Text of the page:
We do not dislike people. We do not dislike crowds or chaos.
What introverts dislike is the violation of our bubble of privacy. So long as this bubble is respected, we can be dropped into any scenario.
I have enjoyed the company of surrounding co-workers at the lunch table, chatting and laughing and venting. I enjoyed it because I was reading a book. Overtime, my co-workers learned that I was not being rude or dismissive – I simply loved to read more than converse.
So, they left me alone.
Occasionally, I’d be addressed, but when I did, I had a choice: engage or dismiss. The understanding of my co-workers allowed this choice to exist. After all, if I chose to dismiss, their logic was , “Well, he’s just really engaged in that book”, which was true. No one would label me as bad-mannered. At the same time, if I found the topic intriguing, I’d take part, which they all appreciated.
However, even while actively listening or sharing a viewpoint, I kept my bubble handy: I’d still have my book in hand, propped open and ready. This communicated to all that I could exit the interaction and return to my portable sanctuary at any moment.
There are other tools or ques that can serve as summoning platform for a person’s bubble. It is important to take inventory of your arsenal, because the needs of an introvert are not always respected. We need to set out into the world with something – material or figuratively – that can help tune out external reality and allow us to recharge within our own.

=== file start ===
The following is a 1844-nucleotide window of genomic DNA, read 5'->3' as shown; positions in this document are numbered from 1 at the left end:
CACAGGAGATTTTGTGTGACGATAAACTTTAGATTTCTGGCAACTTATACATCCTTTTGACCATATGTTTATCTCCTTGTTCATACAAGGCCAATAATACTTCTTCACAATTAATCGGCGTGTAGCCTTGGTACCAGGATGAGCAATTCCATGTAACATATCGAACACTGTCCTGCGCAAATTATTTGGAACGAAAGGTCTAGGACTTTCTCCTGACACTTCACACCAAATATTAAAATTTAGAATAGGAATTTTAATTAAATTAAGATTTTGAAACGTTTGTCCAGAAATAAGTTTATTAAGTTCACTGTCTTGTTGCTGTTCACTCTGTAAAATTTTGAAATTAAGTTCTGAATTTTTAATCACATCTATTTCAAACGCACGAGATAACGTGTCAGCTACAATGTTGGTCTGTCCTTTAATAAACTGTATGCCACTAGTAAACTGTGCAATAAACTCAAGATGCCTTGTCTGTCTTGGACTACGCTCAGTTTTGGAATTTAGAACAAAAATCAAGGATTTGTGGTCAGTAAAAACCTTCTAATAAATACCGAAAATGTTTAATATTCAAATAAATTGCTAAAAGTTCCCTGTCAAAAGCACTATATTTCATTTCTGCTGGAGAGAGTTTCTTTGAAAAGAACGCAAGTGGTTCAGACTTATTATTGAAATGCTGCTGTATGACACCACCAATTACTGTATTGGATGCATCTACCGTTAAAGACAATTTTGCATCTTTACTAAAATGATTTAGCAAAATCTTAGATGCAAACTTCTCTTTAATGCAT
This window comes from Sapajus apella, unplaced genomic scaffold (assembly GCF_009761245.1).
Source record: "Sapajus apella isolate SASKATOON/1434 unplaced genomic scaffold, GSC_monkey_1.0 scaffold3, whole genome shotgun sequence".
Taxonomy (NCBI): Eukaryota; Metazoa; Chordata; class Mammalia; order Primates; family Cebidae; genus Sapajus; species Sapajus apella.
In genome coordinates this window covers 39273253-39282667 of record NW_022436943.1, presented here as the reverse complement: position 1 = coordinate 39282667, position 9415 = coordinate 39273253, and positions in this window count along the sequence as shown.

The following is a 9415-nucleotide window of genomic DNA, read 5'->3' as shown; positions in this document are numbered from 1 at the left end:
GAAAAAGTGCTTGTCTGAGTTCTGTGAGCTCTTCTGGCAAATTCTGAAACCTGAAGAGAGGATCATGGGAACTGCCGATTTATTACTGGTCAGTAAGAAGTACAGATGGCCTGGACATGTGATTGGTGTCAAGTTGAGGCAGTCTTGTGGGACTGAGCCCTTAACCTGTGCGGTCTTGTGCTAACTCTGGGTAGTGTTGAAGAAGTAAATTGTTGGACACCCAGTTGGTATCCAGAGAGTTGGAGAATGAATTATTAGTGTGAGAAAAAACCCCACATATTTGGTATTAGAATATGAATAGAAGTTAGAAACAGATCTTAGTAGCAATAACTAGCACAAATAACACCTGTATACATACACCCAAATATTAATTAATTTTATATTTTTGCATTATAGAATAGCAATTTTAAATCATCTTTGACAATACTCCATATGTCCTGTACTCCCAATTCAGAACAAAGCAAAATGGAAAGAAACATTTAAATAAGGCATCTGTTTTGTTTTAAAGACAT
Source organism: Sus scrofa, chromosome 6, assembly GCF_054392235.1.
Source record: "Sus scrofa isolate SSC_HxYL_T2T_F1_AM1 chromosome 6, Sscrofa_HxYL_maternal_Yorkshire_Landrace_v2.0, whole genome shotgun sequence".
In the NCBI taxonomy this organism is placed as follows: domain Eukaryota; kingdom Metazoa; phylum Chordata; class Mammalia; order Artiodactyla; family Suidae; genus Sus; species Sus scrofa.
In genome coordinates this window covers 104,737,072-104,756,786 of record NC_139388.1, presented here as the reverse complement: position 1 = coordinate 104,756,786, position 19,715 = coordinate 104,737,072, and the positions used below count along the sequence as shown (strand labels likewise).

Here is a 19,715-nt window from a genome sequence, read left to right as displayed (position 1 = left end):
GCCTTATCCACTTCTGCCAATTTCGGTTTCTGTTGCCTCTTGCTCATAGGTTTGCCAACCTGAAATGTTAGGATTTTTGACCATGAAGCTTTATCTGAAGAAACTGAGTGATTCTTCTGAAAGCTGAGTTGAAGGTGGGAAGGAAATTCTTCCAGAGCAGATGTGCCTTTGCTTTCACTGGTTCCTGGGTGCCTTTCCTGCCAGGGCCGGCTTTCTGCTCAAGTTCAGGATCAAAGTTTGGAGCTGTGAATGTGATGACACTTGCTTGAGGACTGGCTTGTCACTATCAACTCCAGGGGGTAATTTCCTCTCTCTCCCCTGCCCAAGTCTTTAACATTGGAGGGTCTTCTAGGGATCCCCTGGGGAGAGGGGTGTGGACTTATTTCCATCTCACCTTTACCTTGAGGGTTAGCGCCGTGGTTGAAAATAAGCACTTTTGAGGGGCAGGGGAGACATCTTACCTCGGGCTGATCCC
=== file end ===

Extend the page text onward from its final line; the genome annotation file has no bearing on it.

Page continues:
Lately, I discovered another tool. I had adapted it subconsciously for my trips to the gym: the baseball cap. Its original purpose was to keep sweat from dripping down my face or into my earbuds, but I came to enjoy the sense of solitude that was triggered by that simple tug on the brim. I kept it low; it minimized eye contact with other and made the world around me easier to block out. The cap, harmonized with headphones and stern facial expression, immediately sent the message that I did not want to be disturbed.
I was not sure how well this image was coming off until my wife ran into a fellow gym rat a couple of months ago at the store. I drifted off to a nearby aisle to browse, and while they conversed at the checkout, I overheard him joke with her that my baseball cap and focus had become a sort of trademark. He said I was obviously a nice guy, but apparently preferred to be left alone.
I smiled and thought, Perfect.
Too often, in this extroverted society, we are forced to power through the day, wearing heavy masks of vivaciousness, while only having specific places or times of day to look forward to for replenishment. And even this is sometimes taken from us. It is crucial to identify utensils that allow a strategic withdrawal.
We must make our bubble of privacy portable and accessible.
Even if we hardly use it, its proximity is reassuring enough.
So, what is your tool? Is there an object – or technique, or song – that envelops you into your haven of tranquility?